2007-07-30 16:03:27 UTC
From the New York TimesJuly 30, 2007
Ingmar Bergman, Famed Director, Dies at 89
By MERVYN ROTHSTEIN
Ingmar Bergman, the "poet with the camera" who is considered one of
the greatest directors in motion picture history, died today on the
small island of Faro where he lived on the Baltic coast of Sweden,
Astrid Soderbergh Widding, president of The Ingmar Bergman Foundation,
said. Bergman was 89.
Critics called Mr. Bergman one of the directors - the others being
Federico Fellini and Akira Kurosawa - who dominated the world of
serious film making in the second half of the 20th century.
He moved from the comic romp of lovers in "Smiles of a Summer Night"
to the Crusader's search for God in "The Seventh Seal," and from the
gripping portrayal of fatal illness in "Cries and Whispers" to the
alternately humorous and horrifying depiction of family life in "Fanny
Mr. Bergman dealt with pain and torment, desire and religion, evil and
love; in Mr. Bergman's films, "this world is a place where faith is
tenuous; communication, elusive; and self-knowledge, illusory,"
Michiko Kakutani wrote in The New York Times Magazine in a profile of
the director. God is either silent or malevolent; men and women are
creatures and prisoners of their desires.
For many filmgoers and critics, it was Mr. Bergman more than any other
director who in the 1950s brought a new seriousness to film making.
"Bergman was the first to bring metaphysics - religion, death,
existentialism - to the screen," Bertrand Tavernier, the French film
director, once said. "But the best of Bergman is the way he speaks of
women, of the relationship between men and women. He's like a miner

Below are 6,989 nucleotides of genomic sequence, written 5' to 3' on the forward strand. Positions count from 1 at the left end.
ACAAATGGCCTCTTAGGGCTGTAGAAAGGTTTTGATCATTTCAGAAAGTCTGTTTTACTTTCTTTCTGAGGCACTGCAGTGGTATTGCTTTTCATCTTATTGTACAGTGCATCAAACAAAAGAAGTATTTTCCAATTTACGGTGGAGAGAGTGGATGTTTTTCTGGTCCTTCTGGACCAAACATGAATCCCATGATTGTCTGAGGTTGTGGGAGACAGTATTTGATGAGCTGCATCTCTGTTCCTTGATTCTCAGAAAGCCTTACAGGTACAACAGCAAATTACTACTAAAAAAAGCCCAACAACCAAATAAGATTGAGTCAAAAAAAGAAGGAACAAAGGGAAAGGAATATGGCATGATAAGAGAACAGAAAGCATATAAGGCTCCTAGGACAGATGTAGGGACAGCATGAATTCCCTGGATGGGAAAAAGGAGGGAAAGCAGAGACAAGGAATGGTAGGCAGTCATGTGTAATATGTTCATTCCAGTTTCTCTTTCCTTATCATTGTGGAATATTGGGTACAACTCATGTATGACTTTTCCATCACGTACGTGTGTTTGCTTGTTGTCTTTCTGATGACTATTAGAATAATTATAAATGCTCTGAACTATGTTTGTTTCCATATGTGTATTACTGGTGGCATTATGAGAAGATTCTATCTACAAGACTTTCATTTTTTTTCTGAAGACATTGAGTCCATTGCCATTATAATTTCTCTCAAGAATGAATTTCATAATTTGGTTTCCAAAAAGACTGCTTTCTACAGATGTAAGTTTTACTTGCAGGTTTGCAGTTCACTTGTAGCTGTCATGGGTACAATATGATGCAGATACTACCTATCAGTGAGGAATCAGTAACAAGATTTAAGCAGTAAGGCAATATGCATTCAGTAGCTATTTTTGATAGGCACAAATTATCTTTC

digging in search of purity."
He influenced many other film makers, including Woody Allen, who
according to The Associated Press said in a tribute in 1988 that Mr.
Bergman was "probably the greatest film artist, all things considered,
since the invention of the motion picture camera."
In his more than 40 years in the cinema, Mr. Bergman made about 50
films, often focusing on two themes - the relationship between the
sexes, and the relationship between mankind and God. Mr. Bergman found
in cinema, he wrote in a 1965 essay, "a language that literally is
spoken from soul to soul in expressions that, almost sensuously,
escape the restrictive control of the intellect."
In Bergman, the mind is constantly seeking, constantly inquiring,
Mr. Bergman often acknowledged that his work was autobiographical, but
only "in the way a dream transforms experience and emotions all the
He carried out a simultaneous career in the theater, becoming a
director of Stockholm's Royal Dramatic Theater. He married multiple
times and had highly publicized and passionate liaisons with his
Mr. Bergman broke upon the international film scene in the mid-1950s
with four films that shook the movie world, films that became
identified with him and symbols of his career - "Smiles of a Summer
Night," "The Seventh Seal," "Wild Strawberries" and "The Magician."
He had been a director for 10 years, but was little known outside
Sweden. Then, in 1956, "Smiles" won a special prize at the Cannes Film